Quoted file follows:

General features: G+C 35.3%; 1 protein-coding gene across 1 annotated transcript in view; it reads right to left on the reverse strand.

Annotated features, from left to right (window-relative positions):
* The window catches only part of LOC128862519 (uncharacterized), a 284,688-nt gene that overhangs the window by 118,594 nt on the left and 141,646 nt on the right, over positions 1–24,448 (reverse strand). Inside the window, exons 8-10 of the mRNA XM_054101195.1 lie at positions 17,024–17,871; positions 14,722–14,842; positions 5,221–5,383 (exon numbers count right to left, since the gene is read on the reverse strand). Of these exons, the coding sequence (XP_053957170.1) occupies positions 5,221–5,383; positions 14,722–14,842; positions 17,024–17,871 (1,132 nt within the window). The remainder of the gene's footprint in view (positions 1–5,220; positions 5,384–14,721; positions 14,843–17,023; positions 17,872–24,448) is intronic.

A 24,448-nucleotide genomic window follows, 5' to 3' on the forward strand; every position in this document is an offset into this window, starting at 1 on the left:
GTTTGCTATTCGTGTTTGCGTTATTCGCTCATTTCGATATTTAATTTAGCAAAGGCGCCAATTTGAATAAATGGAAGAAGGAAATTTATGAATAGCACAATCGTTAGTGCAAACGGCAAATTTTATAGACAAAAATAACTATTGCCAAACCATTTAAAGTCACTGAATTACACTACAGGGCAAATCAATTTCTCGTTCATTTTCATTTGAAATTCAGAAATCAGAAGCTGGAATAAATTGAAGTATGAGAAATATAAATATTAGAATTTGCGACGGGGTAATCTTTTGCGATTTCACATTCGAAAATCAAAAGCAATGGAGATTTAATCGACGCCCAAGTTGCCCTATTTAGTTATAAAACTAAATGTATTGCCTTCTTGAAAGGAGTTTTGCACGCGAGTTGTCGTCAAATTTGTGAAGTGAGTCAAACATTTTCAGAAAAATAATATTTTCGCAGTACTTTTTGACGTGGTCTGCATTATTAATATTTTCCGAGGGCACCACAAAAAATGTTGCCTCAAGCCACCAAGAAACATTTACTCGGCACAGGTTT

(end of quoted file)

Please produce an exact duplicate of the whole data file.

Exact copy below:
General features: G+C 35.3%; 1 protein-coding gene across 1 annotated transcript in view; it reads right to left on the reverse strand.

Annotated features, from left to right (window-relative positions):
* The window catches only part of LOC128862519 (uncharacterized), a 284,688-nt gene that overhangs the window by 118,594 nt on the left and 141,646 nt on the right, over positions 1–24,448 (reverse strand). Inside the window, exons 8-10 of the mRNA XM_054101195.1 lie at positions 17,024–17,871; positions 14,722–14,842; positions 5,221–5,383 (exon numbers count right to left, since the gene is read on the reverse strand). Of these exons, the coding sequence (XP_053957170.1) occupies positions 5,221–5,383; positions 14,722–14,842; positions 17,024–17,871 (1,132 nt within the window). The remainder of the gene's footprint in view (positions 1–5,220; positions 5,384–14,721; positions 14,843–17,023; positions 17,872–24,448) is intronic.

A 24,448-nucleotide genomic window follows, 5' to 3' on the forward strand; every position in this document is an offset into this window, starting at 1 on the left:
GTTTGCTATTCGTGTTTGCGTTATTCGCTCATTTCGATATTTAATTTAGCAAAGGCGCCAATTTGAATAAATGGAAGAAGGAAATTTATGAATAGCACAATCGTTAGTGCAAACGGCAAATTTTATAGACAAAAATAACTATTGCCAAACCATTTAAAGTCACTGAATTACACTACAGGGCAAATCAATTTCTCGTTCATTTTCATTTGAAATTCAGAAATCAGAAGCTGGAATAAATTGAAGTATGAGAAATATAAATATTAGAATTTGCGACGGGGTAATCTTTTGCGATTTCACATTCGAAAATCAAAAGCAATGGAGATTTAATCGACGCCCAAGTTGCCCTATTTAGTTATAAAACTAAATGTATTGCCTTCTTGAAAGGAGTTTTGCACGCGAGTTGTCGTCAAATTTGTGAAGTGAGTCAAACATTTTCAGAAAAATAATATTTTCGCAGTACTTTTTGACGTGGTCTGCATTATTAATATTTTCCGAGGGCACCACAAAAAATGTTGCCTCAAGCCACCAAGAAACATTTACTCGGCACAGGTTT